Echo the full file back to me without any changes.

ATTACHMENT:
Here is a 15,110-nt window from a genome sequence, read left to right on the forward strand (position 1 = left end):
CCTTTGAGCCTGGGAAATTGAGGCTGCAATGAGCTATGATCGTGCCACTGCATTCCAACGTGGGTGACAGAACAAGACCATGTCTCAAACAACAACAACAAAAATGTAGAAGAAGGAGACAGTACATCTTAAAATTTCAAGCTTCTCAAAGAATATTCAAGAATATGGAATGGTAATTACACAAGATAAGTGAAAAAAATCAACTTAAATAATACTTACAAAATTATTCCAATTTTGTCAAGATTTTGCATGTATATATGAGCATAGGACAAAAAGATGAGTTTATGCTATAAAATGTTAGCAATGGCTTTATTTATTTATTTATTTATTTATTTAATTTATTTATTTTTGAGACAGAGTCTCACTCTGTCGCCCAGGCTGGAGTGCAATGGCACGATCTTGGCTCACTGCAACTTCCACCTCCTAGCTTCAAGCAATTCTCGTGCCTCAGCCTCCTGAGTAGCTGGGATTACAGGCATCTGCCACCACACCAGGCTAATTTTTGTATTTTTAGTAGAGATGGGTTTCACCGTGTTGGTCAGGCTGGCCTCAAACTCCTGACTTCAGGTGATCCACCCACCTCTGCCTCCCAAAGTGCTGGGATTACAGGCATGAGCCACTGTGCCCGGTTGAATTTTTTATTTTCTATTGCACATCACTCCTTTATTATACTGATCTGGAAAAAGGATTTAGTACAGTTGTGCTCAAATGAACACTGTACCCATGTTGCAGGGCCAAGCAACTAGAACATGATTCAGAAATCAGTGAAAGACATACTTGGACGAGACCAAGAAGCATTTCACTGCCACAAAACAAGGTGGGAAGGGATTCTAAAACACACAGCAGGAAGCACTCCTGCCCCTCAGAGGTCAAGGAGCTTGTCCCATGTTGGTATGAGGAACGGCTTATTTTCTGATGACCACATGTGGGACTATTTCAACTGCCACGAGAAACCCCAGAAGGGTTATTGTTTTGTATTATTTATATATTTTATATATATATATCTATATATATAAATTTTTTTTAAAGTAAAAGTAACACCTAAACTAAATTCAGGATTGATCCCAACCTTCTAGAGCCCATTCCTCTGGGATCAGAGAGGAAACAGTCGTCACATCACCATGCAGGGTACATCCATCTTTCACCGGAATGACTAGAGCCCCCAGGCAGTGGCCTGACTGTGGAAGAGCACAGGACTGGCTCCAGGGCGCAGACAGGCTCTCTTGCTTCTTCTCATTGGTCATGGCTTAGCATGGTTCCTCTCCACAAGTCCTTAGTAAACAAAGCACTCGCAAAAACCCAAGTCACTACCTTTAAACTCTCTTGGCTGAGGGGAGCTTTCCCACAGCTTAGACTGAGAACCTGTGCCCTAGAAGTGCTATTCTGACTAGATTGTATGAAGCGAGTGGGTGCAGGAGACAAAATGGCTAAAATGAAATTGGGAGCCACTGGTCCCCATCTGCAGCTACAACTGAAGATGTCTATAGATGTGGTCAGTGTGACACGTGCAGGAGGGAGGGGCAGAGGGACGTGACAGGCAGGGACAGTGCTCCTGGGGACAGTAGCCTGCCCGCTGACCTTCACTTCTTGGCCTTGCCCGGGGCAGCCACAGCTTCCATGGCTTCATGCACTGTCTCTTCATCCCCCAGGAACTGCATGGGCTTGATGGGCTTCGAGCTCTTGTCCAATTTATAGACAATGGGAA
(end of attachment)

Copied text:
Here is a 15,110-nt window from a genome sequence, read left to right on the forward strand (position 1 = left end):
CCTTTGAGCCTGGGAAATTGAGGCTGCAATGAGCTATGATCGTGCCACTGCATTCCAACGTGGGTGACAGAACAAGACCATGTCTCAAACAACAACAACAAAAATGTAGAAGAAGGAGACAGTACATCTTAAAATTTCAAGCTTCTCAAAGAATATTCAAGAATATGGAATGGTAATTACACAAGATAAGTGAAAAAAATCAACTTAAATAATACTTACAAAATTATTCCAATTTTGTCAAGATTTTGCATGTATATATGAGCATAGGACAAAAAGATGAGTTTATGCTATAAAATGTTAGCAATGGCTTTATTTATTTATTTATTTATTTATTTAATTTATTTATTTTTGAGACAGAGTCTCACTCTGTCGCCCAGGCTGGAGTGCAATGGCACGATCTTGGCTCACTGCAACTTCCACCTCCTAGCTTCAAGCAATTCTCGTGCCTCAGCCTCCTGAGTAGCTGGGATTACAGGCATCTGCCACCACACCAGGCTAATTTTTGTATTTTTAGTAGAGATGGGTTTCACCGTGTTGGTCAGGCTGGCCTCAAACTCCTGACTTCAGGTGATCCACCCACCTCTGCCTCCCAAAGTGCTGGGATTACAGGCATGAGCCACTGTGCCCGGTTGAATTTTTTATTTTCTATTGCACATCACTCCTTTATTATACTGATCTGGAAAAAGGATTTAGTACAGTTGTGCTCAAATGAACACTGTACCCATGTTGCAGGGCCAAGCAACTAGAACATGATTCAGAAATCAGTGAAAGACATACTTGGACGAGACCAAGAAGCATTTCACTGCCACAAAACAAGGTGGGAAGGGATTCTAAAACACACAGCAGGAAGCACTCCTGCCCCTCAGAGGTCAAGGAGCTTGTCCCATGTTGGTATGAGGAACGGCTTATTTTCTGATGACCACATGTGGGACTATTTCAACTGCCACGAGAAACCCCAGAAGGGTTATTGTTTTGTATTATTTATATATTTTATATATATATATCTATATATATAAATTTTTTTTAAAGTAAAAGTAACACCTAAACTAAATTCAGGATTGATCCCAACCTTCTAGAGCCCATTCCTCTGGGATCAGAGAGGAAACAGTCGTCACATCACCATGCAGGGTACATCCATCTTTCACCGGAATGACTAGAGCCCCCAGGCAGTGGCCTGACTGTGGAAGAGCACAGGACTGGCTCCAGGGCGCAGACAGGCTCTCTTGCTTCTTCTCATTGGTCATGGCTTAGCATGGTTCCTCTCCACAAGTCCTTAGTAAACAAAGCACTCGCAAAAACCCAAGTCACTACCTTTAAACTCTCTTGGCTGAGGGGAGCTTTCCCACAGCTTAGACTGAGAACCTGTGCCCTAGAAGTGCTATTCTGACTAGATTGTATGAAGCGAGTGGGTGCAGGAGACAAAATGGCTAAAATGAAATTGGGAGCCACTGGTCCCCATCTGCAGCTACAACTGAAGATGTCTATAGATGTGGTCAGTGTGACACGTGCAGGAGGGAGGGGCAGAGGGACGTGACAGGCAGGGACAGTGCTCCTGGGGACAGTAGCCTGCCCGCTGACCTTCACTTCTTGGCCTTGCCCGGGGCAGCCACAGCTTCCATGGCTTCATGCACTGTCTCTTCATCCCCCAGGAACTGCATGGGCTTGATGGGCTTCGAGCTCTTGTCCAATTTATAGACAATGGGAA